The definition of a universal flu vaccine is somewhat flexible. Ideally, a single injection would protect against all known and emerging influenza A strains and last a lifetime, said Peter Palese, a microbiologist at the Icahn School of Medicine at Mount Sinai in New York. More modest proposals envision a one-shot vaccine that would protect against getting the flu for anywhere from three to 20 years.
Palese's laboratory is one of three different research groups at Mount Sinai exploring a universal flu vaccine and one of numerous efforts under way mostly in academia, biotech firms and NIH. A handful of major pharmaceutical companies are supporting universal flu vaccine research, including GlaxoSmithKline; Janssen Vaccines, a division of Johnson & Johnson; and Sanofi.
Palese's team has developed a universal flu vaccine that is now in the first phase of testing in humans, with support from GSK and the Gates Foundation. "What changes in the influenza virus from year to year is the hemagglutinin (HA)," Palese explained, "which is the major protein against which we make an immune response."
The HA comprises a head and a stalk. "When our immune system sees a flu virus, it makes antibodies against the head," he said. Palese's vaccine aims to stimulate antibodies that bind to the more "conserved" areas on the stalk and which remain the same every year and are common to most seasonal flu viruses. "We want to redirect the body's immune response to the stalk."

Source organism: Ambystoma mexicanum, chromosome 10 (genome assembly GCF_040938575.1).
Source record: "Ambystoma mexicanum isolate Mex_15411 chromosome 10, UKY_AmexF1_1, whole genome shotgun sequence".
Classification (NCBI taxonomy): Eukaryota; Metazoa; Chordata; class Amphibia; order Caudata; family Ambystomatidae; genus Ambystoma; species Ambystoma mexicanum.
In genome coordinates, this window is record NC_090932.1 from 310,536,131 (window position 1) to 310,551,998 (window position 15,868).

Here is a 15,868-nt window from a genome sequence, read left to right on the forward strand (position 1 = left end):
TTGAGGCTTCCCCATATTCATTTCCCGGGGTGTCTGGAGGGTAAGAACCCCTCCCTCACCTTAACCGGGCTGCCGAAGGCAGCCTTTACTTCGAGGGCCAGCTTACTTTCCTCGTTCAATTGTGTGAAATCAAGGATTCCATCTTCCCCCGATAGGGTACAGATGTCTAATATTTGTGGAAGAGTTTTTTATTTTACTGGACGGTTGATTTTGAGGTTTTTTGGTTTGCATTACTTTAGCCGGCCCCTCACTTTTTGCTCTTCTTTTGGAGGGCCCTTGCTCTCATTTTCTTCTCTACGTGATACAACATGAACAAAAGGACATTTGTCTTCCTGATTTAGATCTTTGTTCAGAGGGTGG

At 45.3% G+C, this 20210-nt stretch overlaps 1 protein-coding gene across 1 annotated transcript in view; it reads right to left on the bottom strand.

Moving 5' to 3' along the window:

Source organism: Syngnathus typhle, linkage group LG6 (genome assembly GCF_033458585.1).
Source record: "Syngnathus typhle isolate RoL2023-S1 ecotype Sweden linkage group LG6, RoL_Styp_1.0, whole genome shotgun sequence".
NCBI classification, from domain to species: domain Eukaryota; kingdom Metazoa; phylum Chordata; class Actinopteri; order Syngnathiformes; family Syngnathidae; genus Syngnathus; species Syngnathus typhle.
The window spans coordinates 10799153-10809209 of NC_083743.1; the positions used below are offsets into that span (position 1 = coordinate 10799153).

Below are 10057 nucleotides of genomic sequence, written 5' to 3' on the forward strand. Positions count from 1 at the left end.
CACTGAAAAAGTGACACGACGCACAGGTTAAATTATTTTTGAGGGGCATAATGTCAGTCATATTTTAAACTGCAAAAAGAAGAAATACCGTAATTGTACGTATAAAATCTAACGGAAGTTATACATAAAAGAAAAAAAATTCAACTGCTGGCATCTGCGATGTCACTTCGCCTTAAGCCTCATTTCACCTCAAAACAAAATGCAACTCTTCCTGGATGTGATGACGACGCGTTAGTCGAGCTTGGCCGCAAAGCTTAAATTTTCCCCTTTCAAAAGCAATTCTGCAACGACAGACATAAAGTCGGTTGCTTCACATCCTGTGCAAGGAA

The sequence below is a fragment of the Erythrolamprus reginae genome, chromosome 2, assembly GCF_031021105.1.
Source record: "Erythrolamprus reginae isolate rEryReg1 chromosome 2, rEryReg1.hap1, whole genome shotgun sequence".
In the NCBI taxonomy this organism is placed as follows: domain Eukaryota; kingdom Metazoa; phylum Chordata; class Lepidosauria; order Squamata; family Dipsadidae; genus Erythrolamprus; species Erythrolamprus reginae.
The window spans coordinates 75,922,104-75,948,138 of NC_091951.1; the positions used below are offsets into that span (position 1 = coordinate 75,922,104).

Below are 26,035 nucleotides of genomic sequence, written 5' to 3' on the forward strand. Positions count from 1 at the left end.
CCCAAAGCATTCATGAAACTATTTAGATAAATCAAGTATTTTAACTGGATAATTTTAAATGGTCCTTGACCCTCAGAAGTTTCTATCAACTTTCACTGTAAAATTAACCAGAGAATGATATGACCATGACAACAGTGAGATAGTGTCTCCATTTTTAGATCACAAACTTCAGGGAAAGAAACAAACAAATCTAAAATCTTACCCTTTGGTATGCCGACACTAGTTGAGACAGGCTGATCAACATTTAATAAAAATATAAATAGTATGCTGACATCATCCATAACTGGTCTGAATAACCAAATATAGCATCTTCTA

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A different approach to the universal vaccine is under way at FluGen, a biotech firm in Madison, Wisconsin. Backed by both government and VC funding, the company is working with technology first discovered at the University of Wisconsin-Madison by Dr. Yoshihiro Kawaoka and Dr. Gabriele Neumann and exclusively licensed to FluGen. "Our vaccine, called RedeeFlu, is based on a premise that says, What happens if you take a [naturally occurring] 'wild-type' of flu virus and modify it to infect the human body but don't allow it to replicate and cause illness?" said Boyd Clarke, executive chairman of FluGen. (Coincidentally, his maternal grandfather died in the 1918 flu pandemic.)